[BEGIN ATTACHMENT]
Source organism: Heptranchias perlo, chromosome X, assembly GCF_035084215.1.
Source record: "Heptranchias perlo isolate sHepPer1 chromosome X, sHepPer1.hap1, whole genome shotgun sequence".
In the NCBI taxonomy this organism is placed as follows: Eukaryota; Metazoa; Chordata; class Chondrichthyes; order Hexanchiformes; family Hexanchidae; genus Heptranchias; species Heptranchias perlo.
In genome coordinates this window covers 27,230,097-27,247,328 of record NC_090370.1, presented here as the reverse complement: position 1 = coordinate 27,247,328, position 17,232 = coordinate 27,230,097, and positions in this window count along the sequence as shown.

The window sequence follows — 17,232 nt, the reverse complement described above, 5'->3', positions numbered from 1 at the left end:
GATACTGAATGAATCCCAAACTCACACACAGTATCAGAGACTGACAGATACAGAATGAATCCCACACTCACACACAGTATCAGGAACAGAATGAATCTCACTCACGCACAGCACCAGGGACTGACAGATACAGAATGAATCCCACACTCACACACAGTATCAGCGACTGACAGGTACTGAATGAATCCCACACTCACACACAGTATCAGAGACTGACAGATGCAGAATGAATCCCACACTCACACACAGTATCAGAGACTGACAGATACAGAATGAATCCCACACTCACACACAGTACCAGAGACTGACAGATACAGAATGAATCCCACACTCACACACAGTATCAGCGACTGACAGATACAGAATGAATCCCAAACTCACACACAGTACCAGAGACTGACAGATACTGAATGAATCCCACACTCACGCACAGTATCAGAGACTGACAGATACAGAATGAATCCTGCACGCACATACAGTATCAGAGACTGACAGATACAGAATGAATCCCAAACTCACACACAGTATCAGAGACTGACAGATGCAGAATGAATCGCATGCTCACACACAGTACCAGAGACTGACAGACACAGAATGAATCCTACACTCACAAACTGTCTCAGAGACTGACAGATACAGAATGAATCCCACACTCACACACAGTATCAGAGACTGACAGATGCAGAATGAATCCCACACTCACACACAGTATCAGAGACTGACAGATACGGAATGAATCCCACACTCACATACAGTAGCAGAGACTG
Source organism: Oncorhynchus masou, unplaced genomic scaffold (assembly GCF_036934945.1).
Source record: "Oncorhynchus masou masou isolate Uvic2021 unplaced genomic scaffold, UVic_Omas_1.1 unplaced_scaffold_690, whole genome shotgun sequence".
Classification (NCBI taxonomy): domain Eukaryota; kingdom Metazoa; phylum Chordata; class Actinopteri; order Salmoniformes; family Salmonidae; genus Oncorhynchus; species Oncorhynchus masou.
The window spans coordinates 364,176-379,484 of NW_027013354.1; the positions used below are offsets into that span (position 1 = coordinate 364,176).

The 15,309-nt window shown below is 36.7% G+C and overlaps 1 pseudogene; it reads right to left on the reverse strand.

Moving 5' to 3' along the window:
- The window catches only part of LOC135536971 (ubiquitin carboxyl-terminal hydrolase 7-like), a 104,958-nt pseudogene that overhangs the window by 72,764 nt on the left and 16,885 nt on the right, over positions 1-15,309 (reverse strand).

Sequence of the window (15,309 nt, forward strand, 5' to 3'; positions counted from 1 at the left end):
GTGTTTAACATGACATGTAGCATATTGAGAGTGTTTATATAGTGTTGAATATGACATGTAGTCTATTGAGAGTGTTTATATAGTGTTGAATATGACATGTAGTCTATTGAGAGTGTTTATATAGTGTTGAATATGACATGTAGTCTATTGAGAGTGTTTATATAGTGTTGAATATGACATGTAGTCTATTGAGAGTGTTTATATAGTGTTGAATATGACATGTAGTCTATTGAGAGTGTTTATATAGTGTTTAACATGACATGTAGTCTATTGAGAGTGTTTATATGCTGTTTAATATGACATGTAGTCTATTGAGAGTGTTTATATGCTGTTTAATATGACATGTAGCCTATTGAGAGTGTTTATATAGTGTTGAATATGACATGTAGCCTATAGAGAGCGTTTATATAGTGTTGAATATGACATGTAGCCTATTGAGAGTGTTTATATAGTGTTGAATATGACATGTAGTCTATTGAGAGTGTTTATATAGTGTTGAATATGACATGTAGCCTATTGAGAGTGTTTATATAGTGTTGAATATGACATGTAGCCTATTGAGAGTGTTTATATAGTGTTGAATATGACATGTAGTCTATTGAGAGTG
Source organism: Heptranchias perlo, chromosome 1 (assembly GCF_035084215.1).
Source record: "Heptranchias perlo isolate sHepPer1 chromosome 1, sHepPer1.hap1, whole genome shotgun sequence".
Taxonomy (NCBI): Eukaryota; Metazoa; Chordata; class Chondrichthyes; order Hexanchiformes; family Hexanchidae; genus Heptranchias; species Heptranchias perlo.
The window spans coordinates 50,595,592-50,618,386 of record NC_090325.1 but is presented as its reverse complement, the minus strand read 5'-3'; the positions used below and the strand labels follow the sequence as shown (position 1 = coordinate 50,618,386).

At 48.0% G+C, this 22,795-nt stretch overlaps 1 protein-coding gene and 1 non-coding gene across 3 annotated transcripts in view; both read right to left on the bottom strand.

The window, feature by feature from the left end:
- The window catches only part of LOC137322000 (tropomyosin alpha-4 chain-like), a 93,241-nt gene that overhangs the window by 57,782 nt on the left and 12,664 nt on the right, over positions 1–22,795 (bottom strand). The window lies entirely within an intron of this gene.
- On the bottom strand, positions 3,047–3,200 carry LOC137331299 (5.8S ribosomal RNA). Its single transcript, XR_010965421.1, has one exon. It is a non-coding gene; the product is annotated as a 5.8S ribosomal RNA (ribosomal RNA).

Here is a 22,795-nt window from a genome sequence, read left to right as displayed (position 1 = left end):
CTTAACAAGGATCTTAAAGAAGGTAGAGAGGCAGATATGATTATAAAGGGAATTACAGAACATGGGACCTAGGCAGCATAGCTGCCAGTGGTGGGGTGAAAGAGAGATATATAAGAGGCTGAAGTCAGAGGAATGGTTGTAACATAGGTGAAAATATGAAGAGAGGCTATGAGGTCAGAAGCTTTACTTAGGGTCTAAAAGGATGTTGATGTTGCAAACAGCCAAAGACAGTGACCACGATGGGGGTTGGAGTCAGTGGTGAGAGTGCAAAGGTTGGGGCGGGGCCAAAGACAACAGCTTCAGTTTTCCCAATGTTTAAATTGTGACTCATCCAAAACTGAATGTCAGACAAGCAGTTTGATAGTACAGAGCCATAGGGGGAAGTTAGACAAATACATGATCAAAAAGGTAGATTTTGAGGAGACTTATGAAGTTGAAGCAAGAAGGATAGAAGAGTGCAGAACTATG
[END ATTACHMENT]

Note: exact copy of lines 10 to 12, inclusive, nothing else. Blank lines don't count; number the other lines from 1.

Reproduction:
The window spans coordinates 364,176-379,484 of NW_027013354.1; the positions used below are offsets into that span (position 1 = coordinate 364,176).

The 15,309-nt window shown below is 36.7% G+C and overlaps 1 pseudogene; it reads right to left on the reverse strand.

Moving 5' to 3' along the window: